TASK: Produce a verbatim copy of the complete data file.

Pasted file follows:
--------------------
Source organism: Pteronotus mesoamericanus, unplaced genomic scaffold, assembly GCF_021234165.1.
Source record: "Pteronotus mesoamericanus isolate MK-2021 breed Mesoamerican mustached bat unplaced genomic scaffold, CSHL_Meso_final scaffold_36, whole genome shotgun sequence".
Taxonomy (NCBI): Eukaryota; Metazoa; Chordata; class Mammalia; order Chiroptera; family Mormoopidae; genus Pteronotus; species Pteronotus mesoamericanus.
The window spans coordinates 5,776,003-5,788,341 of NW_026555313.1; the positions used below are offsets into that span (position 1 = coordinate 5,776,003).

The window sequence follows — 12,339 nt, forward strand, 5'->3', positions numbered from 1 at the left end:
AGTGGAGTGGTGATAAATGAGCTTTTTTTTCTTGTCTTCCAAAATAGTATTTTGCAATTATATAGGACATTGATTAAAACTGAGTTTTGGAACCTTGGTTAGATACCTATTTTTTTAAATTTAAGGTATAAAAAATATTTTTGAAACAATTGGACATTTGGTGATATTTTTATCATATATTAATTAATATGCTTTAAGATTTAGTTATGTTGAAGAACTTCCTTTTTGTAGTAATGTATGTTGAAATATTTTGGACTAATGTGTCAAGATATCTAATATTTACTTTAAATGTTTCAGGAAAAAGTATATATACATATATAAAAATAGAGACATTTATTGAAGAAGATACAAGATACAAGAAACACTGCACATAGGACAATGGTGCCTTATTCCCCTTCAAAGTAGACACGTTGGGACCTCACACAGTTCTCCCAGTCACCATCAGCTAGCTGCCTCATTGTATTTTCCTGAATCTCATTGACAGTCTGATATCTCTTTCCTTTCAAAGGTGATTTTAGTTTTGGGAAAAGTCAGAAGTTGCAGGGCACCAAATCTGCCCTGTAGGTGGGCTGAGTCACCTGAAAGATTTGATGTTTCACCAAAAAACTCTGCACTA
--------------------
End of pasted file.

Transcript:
Source organism: Pteronotus mesoamericanus, unplaced genomic scaffold, assembly GCF_021234165.1.
Source record: "Pteronotus mesoamericanus isolate MK-2021 breed Mesoamerican mustached bat unplaced genomic scaffold, CSHL_Meso_final scaffold_36, whole genome shotgun sequence".
Taxonomy (NCBI): Eukaryota; Metazoa; Chordata; class Mammalia; order Chiroptera; family Mormoopidae; genus Pteronotus; species Pteronotus mesoamericanus.
The window spans coordinates 5,776,003-5,788,341 of NW_026555313.1; the positions used below are offsets into that span (position 1 = coordinate 5,776,003).

The window sequence follows — 12,339 nt, forward strand, 5'->3', positions numbered from 1 at the left end:
AGTGGAGTGGTGATAAATGAGCTTTTTTTTCTTGTCTTCCAAAATAGTATTTTGCAATTATATAGGACATTGATTAAAACTGAGTTTTGGAACCTTGGTTAGATACCTATTTTTTTAAATTTAAGGTATAAAAAATATTTTTGAAACAATTGGACATTTGGTGATATTTTTATCATATATTAATTAATATGCTTTAAGATTTAGTTATGTTGAAGAACTTCCTTTTTGTAGTAATGTATGTTGAAATATTTTGGACTAATGTGTCAAGATATCTAATATTTACTTTAAATGTTTCAGGAAAAAGTATATATACATATATAAAAATAGAGACATTTATTGAAGAAGATACAAGATACAAGAAACACTGCACATAGGACAATGGTGCCTTATTCCCCTTCAAAGTAGACACGTTGGGACCTCACACAGTTCTCCCAGTCACCATCAGCTAGCTGCCTCATTGTATTTTCCTGAATCTCATTGACAGTCTGATATCTCTTTCCTTTCAAAGGTGATTTTAGTTTTGGGAAAAGTCAGAAGTTGCAGGGCACCAAATCTGCCCTGTAGGTGGGCTGAGTCACCTGAAAGATTTGATGTTTCACCAAAAAACTCTGCACTA